Think of Sasa as sort of a work in progress
By Matthew Gray
Advertiser Restaurant Critic
Something feels a bit odd about this place, and I'm not quite sure what it is. It may also be the first Japanese restaurant I have visited with a primarily Chinese decor.
I was hoping for an experience similar to the kind you get at Tokkuri-Tei, Mr. Ojisan or Kensei, three notable (and what I refer to as "new-wave Japanese") restaurants offering progressive food choices along with the more traditional items.
When I first looked at Sasa's menu, I thought because of the 36 appetizer choices that it, too, could go head to head with the above-named places. But upon further scrutiny and tasting, I see that there are several problems to address. We'll begin with the food.
The sautéed oyster wrapped with bacon (bacon no kaki maki, $4.95) looked good on the menu, but it was bland. The bacon strip was too tough and chewy for the delicate oyster. The nameko oroshi (nameko mushrooms with grated daikon, $3.95) was suggested by our waitress, but except for the flavor of the daikon, was tasteless. These mushrooms are tiny and have little flavor. And for an extra $1.45, they'll add them to your miso soup ($1.50).
Speaking of miso soup: On both visits, it took way too long to get it from the kitchen. In most Japanese restaurants, a pot of the soup is warm and ready, with a few pieces of tofu and a sprinkling of green onion added at the last moment.
The seared tuna with garlic sauce ($5.95) was OK. The tuna was thinly sliced, dressed with a ponzu-like sauce, somewhat vinegary with a bit of garlic flavoring. I was expecting another kind of sauce, exclusively garlic without the vinegar, I suppose. They also offer seared bonito ($4.95) and beef ($5.95) in this same tataki style.
Gyoza (potstickers, $3.95) had a mushy not meaty filling, and were not steamed enough before being finished in a wok or sauté pan. Seafood kushi katsu combo ($6.95) combines shrimp, fish, scallop and onion, and threads it on two skewers. It's then coated in batter and deep-fried. It's pretty good if you like fried items, as was the mixed tempura ($5.95) with three large greaseless shrimp, accompanied by three kinds of vegetables.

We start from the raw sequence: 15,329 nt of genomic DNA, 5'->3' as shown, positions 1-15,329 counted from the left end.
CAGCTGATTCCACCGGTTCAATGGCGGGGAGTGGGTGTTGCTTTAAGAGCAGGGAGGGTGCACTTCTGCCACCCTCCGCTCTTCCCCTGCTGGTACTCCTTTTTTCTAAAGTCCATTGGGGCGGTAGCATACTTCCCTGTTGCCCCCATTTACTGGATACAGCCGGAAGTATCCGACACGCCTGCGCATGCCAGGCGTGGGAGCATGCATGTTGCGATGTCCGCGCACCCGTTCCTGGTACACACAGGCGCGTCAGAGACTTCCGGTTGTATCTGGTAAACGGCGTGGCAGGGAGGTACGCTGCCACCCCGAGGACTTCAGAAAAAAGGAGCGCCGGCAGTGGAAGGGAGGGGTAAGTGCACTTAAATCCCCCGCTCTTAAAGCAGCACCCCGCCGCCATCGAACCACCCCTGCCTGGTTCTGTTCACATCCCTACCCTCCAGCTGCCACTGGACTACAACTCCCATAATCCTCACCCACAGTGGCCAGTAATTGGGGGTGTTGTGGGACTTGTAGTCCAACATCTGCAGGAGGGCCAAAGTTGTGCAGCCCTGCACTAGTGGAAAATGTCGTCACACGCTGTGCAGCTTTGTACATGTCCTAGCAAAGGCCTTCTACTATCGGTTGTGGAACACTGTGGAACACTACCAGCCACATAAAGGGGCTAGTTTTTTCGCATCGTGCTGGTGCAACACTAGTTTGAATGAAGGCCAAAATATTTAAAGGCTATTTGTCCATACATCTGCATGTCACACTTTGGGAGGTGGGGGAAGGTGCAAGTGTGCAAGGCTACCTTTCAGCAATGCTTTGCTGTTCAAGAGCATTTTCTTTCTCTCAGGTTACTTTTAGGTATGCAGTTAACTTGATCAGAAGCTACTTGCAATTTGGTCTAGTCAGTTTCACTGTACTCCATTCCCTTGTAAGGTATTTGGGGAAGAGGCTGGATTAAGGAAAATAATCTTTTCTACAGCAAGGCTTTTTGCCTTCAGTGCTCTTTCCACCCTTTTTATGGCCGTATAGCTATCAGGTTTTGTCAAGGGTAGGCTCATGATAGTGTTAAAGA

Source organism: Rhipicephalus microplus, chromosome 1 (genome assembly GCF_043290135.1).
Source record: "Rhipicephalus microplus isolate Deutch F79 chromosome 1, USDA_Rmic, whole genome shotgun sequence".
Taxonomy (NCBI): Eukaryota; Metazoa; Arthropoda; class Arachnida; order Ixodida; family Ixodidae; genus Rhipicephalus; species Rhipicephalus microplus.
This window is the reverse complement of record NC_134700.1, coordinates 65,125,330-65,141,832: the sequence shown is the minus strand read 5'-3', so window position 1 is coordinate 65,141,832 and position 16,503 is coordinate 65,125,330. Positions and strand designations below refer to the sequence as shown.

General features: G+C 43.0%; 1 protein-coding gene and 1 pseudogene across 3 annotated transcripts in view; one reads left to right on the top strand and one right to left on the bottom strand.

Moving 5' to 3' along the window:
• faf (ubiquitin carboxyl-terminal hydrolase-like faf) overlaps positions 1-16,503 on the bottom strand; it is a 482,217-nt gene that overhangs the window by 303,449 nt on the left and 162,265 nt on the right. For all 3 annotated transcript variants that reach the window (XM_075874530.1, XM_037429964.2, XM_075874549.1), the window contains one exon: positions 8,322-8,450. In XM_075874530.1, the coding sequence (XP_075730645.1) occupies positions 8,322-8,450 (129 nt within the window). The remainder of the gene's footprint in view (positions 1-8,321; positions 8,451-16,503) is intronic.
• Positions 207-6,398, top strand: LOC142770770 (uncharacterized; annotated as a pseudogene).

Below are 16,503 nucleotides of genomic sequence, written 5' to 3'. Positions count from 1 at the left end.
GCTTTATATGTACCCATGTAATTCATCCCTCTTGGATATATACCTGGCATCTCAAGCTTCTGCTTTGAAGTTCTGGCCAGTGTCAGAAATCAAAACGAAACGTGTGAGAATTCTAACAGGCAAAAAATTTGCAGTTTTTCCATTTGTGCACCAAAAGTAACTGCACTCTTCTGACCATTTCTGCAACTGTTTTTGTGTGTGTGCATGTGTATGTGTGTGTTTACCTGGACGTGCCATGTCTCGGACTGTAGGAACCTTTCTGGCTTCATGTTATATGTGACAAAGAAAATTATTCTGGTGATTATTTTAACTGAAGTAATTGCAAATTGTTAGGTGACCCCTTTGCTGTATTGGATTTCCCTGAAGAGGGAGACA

The fried tofu ($3.95) with daikon and more of those nameko mushrooms had a very nice flavor, but the fried exterior was mushy. That's most likely because the tofu is placed in its dish of sauce. It would be best served with sauce on the side to retain its crunchy-on-the-outside, soft-on-the-inside consistency.
The service here is problematic. Neither of the people who waited on us seemed to have much experience or training. On the first visit, my friend Terry realized her zaru (cold noodles, $4.95) never made it to the table. She flagged down our waitress and said, "I ordered cold noodles ... " to which our waitress replied, "Oh yeah?" in as quizzical a fashion as could be. The next visit saw our waiter bring our water glasses to the table while handling them near the brim, where your mouth goes. Small side plates brought to the table also got this unfortunate personal touch. There's no manager on the dining room floor either, which I believe makes a difference.
The two sushi chefs, while able to make fine-tasting sushi, were not very creative or artistic with their plate design. Presentation skills are usually very high in Japanese restaurants, but here they do not appear to play an important role. There were more employees than patrons walking in and out of the restaurant on each of my two visits, which proved to be quite a distraction, to say the least.
Sasa is awaiting its liquor license, and the management is slowly building a retail fish market next door. Some might applaud this, but I think Sasa has jumped the gun by rushing into a second business before the first is running smoothly.
Reach Matthew Gray at ChefMatthew@LoveLife.com